Seba’s death has elicited many tributes from other artists around the world. On Bandcamp, the New York-based Digi Crates records have released a series of tribute albums performed by various artists in a style reminiscent of Seba’s.  In addition, Seba’s label Hydeout Productions released a tribute album titled Modal Soul Classics II featuring a number of former collaborators and with lyrics and song titles referencing select tracks from both Modal Soul and Metaphorical Music, such as the track “Music is Ours”, which directly references “Music is Mine”, the 5th track of Modal Soul.

Beastie Boys

The Mix-Up is the seventh studio album by the Beastie Boys, released in 2007. The album consists entirely of instrumental performances and won a Grammy Award in 2008 for Best Pop Instrumental Album.

2010s Instrumental Hip Hop

In the 2000s and 2010s, artists such as RJD2, J Dilla, Pete Rock, Large Professor, MF Doom, Danny!, Nujabes, Madlib, Wax Tailor, Denver Kajanga, DJ Krush, Hermitude, and Blockhead have garnered critical attention with instrumental hip hop albums. Due to the current state of copyright law, most instrumental hip-hop releases are released on small, independent labels. Producers often have difficulty obtaining clearance for the many samples found throughout their work, and labels such as Stones Throw are fraught with legal problems.

Modern Chillhop

Chillhop didn’t become a popular subgenre term until the late 2000s to describe the smooth instrumental hip hop often played as background music or studying music.  Nujabes and J. Dilla are two of the more popular Boom Bap producers that use this style but earlier producers such as Pete Rock and Q-Tip made Boom Bap music that fit with this subgenre prior to the term being coined.  It draws from jazz, soul, funk, and R&B in order to create a more smooth and warm sounding version of hip hop. 

Similar Subgenres

Chillhop – Laid back Hip Hop that can be produced with electronic techniques or in Boom Bap style that was initially derived from the smooth Hip Hop produced by J. Dilla, Pete Rock, Q-Tip, and others.  

Some of the key Instrumental Hip Hop Artists

  • 9th Wonder
  • Beastie Boys
  • DJ Shadow
  • Dilla
  • Nujabes
  • Pete Rock

Classic/Popular Chillhop Albums

  • DJ Shadow – Endtroducing (1996)
  • Dilla – Ruff Draft (2003)
  • Nujabes – Metaphorical Music (2003)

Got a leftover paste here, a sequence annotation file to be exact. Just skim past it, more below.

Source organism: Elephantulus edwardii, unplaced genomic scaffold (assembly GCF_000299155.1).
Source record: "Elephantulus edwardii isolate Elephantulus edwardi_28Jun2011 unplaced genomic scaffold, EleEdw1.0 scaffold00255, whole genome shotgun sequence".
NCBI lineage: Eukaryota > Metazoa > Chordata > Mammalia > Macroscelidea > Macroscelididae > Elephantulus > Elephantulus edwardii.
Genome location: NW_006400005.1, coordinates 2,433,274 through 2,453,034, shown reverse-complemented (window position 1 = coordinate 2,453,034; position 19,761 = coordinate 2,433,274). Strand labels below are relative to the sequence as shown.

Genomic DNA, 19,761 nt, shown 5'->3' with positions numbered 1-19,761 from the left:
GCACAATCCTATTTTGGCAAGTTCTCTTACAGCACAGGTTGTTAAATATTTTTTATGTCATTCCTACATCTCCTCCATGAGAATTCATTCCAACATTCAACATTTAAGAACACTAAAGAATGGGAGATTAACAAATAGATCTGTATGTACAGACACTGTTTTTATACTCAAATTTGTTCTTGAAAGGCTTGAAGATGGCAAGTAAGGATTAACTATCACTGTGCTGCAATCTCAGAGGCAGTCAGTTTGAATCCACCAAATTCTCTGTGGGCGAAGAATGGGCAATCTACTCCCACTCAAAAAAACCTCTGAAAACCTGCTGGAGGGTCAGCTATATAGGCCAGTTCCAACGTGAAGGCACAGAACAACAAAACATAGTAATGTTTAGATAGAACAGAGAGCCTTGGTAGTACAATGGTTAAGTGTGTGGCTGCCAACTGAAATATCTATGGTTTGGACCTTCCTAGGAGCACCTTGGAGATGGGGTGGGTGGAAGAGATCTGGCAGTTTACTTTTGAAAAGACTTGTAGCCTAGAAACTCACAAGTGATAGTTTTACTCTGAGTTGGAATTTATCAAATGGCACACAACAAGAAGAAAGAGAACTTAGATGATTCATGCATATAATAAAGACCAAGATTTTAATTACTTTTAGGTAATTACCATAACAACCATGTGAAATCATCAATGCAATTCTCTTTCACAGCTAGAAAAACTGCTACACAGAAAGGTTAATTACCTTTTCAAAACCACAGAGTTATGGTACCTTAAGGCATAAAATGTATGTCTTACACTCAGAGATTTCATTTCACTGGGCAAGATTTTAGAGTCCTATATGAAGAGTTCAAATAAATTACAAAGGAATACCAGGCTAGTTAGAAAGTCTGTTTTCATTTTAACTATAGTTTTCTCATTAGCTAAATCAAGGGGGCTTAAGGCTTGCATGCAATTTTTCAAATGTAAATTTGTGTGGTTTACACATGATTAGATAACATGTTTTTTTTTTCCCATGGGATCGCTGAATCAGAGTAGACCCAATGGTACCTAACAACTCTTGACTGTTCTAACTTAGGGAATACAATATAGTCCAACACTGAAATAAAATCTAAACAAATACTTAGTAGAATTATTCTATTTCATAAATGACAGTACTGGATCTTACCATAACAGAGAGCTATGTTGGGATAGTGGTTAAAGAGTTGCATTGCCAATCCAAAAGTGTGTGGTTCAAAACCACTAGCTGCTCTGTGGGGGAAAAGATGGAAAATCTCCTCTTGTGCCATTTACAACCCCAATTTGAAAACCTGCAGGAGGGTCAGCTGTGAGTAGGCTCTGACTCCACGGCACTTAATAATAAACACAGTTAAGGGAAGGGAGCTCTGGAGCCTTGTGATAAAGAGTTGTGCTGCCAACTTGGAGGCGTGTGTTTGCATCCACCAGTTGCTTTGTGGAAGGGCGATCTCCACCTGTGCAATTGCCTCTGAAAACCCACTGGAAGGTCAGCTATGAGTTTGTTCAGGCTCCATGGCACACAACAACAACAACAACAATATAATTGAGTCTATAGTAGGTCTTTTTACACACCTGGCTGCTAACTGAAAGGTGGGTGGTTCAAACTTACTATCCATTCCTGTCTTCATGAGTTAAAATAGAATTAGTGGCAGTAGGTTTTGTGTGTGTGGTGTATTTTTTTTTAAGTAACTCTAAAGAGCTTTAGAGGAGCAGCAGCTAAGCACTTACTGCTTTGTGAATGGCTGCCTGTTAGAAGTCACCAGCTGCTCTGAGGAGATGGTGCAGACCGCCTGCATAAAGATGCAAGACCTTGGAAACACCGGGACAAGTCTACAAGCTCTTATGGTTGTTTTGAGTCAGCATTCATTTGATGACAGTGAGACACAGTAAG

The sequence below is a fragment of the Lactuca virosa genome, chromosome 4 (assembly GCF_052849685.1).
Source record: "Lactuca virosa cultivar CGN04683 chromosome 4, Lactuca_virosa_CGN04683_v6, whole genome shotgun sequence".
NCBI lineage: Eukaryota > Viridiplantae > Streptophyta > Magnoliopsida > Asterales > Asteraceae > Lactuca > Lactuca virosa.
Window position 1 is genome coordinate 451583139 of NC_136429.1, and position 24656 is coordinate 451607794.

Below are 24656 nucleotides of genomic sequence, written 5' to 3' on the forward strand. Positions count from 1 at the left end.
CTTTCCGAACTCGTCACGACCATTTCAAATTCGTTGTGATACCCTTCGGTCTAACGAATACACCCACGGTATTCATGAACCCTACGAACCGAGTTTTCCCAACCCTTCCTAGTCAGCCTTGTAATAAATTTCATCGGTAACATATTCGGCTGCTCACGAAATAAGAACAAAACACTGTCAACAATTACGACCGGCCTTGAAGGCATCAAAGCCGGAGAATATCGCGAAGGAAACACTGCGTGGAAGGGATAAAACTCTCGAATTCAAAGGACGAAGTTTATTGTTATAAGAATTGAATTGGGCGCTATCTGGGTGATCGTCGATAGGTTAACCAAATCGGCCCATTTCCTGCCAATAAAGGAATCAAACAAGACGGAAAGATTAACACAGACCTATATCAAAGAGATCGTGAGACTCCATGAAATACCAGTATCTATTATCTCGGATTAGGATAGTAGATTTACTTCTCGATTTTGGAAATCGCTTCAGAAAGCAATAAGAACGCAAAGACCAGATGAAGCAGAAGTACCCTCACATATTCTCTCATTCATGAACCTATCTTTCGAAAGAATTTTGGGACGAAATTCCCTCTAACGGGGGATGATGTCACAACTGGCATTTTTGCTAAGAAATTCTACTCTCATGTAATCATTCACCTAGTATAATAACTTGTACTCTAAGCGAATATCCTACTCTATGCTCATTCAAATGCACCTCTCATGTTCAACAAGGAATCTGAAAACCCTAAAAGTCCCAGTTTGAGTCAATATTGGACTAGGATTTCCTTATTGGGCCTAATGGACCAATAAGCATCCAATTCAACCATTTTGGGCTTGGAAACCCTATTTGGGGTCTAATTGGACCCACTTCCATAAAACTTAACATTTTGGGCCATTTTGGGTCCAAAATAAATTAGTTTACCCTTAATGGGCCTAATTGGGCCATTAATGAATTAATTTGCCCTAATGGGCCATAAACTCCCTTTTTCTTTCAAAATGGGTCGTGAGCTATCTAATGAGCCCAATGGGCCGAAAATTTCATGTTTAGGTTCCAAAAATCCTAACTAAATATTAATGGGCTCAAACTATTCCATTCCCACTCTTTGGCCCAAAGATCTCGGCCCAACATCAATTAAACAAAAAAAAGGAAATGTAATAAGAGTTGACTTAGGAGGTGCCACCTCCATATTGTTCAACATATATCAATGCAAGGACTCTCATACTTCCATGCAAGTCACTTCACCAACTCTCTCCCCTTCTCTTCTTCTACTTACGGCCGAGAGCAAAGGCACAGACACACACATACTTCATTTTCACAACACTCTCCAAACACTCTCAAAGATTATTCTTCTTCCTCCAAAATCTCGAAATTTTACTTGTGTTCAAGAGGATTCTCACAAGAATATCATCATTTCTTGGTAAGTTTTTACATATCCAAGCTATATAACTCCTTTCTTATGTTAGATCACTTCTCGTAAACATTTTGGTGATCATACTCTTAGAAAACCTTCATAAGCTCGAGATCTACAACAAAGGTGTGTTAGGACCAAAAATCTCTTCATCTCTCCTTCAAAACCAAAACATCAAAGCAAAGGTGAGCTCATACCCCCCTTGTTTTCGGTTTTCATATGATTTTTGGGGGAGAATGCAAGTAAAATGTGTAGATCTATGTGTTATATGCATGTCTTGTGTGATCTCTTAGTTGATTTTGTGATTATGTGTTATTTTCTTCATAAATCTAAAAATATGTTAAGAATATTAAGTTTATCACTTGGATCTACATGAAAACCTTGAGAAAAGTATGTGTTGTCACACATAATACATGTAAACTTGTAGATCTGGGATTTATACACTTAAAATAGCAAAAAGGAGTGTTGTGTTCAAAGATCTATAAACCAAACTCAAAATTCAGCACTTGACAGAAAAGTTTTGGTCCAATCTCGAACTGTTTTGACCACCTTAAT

• Nujabes – Modal Soul (2005)
  • Dilla – Donuts (2006)
  • Dilla – The Shining (2006)
  • Beastie Boys – The Mix-Up (2007)
  • Dilla – Jay Stay Paid (2009)
  • Nujabes – Spiritual State (2011)
  • Dilla – The Diary (2016)



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  17. ^“PETEROCK.COM on Twitter: “Im a 90’s cat. To me its important that we hold on to this music with our lives and teach what needs to be taught. Im gonna start doing lectures on how i was able to maintain myself and my career dealing with the ups n downs of the music business. And origin life’s story on what my come up was like in life and in music 🎶 its a great story full of inspiration which is what i feel young producers need today. If my story can help inspire producers to be great then to thats what you call king shit 👑 The Return Of The SP1200 Drops April 12th with a few old beats unused with a tad of familiar ones which an instrumental was never made or heard like the song “Death Becomes You” on the Menace 2 Society soundtrack. S/O to my guy former marvel artist @sanfordgreene who gave the album cover the marvel feel i wanted. And to my guy @rocktheknobs & @jrocc210 for participating making thangs complete 😁 💯🙌🏾💥🌪🔥🎶🎉♥️ P.S. i will post the album cover soon and yall can tell me what ya think 🤷🏾‍♂️ 🏾i cant wait for real heads to hear this 👂🏾Twitter. March 14, 2019. Retrieved March 14, 2019. zero width joiner character in |title= at position 1016 (help)
  18. ^
  19. ^“PETEROCK.COM on Twitter: “And it starts 😃👍🏾💯 This will be my 1st release of 2019. The Return Of The SP1200 instrumental lp with beats from like 1990-97-98 i never used. The rejects or just beats that i never did nothing with. Gonna be variations of the way i do instrumental albums 😉 COMING SOON!!! All scratches and excerpts by the beat junkie himself @jrocc210 who has done a wonderful job 💪🏾🎶🎶🎶 people love good music.we love hip hop still,dont ever get it fucked up. DSR2 PRSB PETESTRUMENTALS 3 & NEW SKYZOO album Produced by Pete Rock COMING SOON! And alot more stay tuned. 😎💯❤🔥💪🏾🚀🙌🏾🎆🎊🍾 HAPPY NEW YEAR 🥳 #peterock&thesoulbrothersTwitter. January 2, 2019. Retrieved January 2, 2019.